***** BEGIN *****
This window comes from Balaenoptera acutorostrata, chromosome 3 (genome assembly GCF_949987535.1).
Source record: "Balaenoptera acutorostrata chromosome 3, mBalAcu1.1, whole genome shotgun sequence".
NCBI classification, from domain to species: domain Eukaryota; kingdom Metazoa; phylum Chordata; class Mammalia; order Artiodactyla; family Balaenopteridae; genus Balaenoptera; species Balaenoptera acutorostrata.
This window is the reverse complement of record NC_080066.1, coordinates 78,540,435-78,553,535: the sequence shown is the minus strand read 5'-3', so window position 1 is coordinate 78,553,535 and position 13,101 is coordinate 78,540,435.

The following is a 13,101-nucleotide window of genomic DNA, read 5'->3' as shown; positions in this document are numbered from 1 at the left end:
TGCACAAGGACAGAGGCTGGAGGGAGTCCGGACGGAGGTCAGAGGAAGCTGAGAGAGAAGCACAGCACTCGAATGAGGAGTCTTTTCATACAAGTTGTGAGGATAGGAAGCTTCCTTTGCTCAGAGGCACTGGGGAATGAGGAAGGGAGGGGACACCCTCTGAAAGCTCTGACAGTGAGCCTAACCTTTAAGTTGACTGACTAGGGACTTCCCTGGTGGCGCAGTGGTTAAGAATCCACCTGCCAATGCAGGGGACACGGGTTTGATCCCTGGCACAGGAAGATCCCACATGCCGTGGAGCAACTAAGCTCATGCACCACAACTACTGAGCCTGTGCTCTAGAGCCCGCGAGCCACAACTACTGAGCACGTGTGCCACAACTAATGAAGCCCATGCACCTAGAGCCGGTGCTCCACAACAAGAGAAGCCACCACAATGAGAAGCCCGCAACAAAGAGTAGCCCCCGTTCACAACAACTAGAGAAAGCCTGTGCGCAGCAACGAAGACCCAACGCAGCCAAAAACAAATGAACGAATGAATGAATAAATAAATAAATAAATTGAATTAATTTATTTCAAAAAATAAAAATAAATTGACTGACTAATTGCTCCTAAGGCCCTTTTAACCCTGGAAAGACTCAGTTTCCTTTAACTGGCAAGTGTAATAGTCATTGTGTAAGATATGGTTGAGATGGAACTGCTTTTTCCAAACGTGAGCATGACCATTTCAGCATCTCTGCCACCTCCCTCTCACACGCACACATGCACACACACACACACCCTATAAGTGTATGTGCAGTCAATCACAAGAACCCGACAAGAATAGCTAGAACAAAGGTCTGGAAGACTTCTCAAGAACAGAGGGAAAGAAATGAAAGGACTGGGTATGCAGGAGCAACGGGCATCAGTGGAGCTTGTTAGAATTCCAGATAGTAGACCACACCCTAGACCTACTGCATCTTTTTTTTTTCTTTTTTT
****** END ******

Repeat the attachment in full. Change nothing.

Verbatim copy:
This window comes from Balaenoptera acutorostrata, chromosome 3 (genome assembly GCF_949987535.1).
Source record: "Balaenoptera acutorostrata chromosome 3, mBalAcu1.1, whole genome shotgun sequence".
NCBI classification, from domain to species: domain Eukaryota; kingdom Metazoa; phylum Chordata; class Mammalia; order Artiodactyla; family Balaenopteridae; genus Balaenoptera; species Balaenoptera acutorostrata.
This window is the reverse complement of record NC_080066.1, coordinates 78,540,435-78,553,535: the sequence shown is the minus strand read 5'-3', so window position 1 is coordinate 78,553,535 and position 13,101 is coordinate 78,540,435.

The following is a 13,101-nucleotide window of genomic DNA, read 5'->3' as shown; positions in this document are numbered from 1 at the left end:
TGCACAAGGACAGAGGCTGGAGGGAGTCCGGACGGAGGTCAGAGGAAGCTGAGAGAGAAGCACAGCACTCGAATGAGGAGTCTTTTCATACAAGTTGTGAGGATAGGAAGCTTCCTTTGCTCAGAGGCACTGGGGAATGAGGAAGGGAGGGGACACCCTCTGAAAGCTCTGACAGTGAGCCTAACCTTTAAGTTGACTGACTAGGGACTTCCCTGGTGGCGCAGTGGTTAAGAATCCACCTGCCAATGCAGGGGACACGGGTTTGATCCCTGGCACAGGAAGATCCCACATGCCGTGGAGCAACTAAGCTCATGCACCACAACTACTGAGCCTGTGCTCTAGAGCCCGCGAGCCACAACTACTGAGCACGTGTGCCACAACTAATGAAGCCCATGCACCTAGAGCCGGTGCTCCACAACAAGAGAAGCCACCACAATGAGAAGCCCGCAACAAAGAGTAGCCCCCGTTCACAACAACTAGAGAAAGCCTGTGCGCAGCAACGAAGACCCAACGCAGCCAAAAACAAATGAACGAATGAATGAATAAATAAATAAATAAATTGAATTAATTTATTTCAAAAAATAAAAATAAATTGACTGACTAATTGCTCCTAAGGCCCTTTTAACCCTGGAAAGACTCAGTTTCCTTTAACTGGCAAGTGTAATAGTCATTGTGTAAGATATGGTTGAGATGGAACTGCTTTTTCCAAACGTGAGCATGACCATTTCAGCATCTCTGCCACCTCCCTCTCACACGCACACATGCACACACACACACACCCTATAAGTGTATGTGCAGTCAATCACAAGAACCCGACAAGAATAGCTAGAACAAAGGTCTGGAAGACTTCTCAAGAACAGAGGGAAAGAAATGAAAGGACTGGGTATGCAGGAGCAACGGGCATCAGTGGAGCTTGTTAGAATTCCAGATAGTAGACCACACCCTAGACCTACTGCATCTTTTTTTTTTCTTTTTTT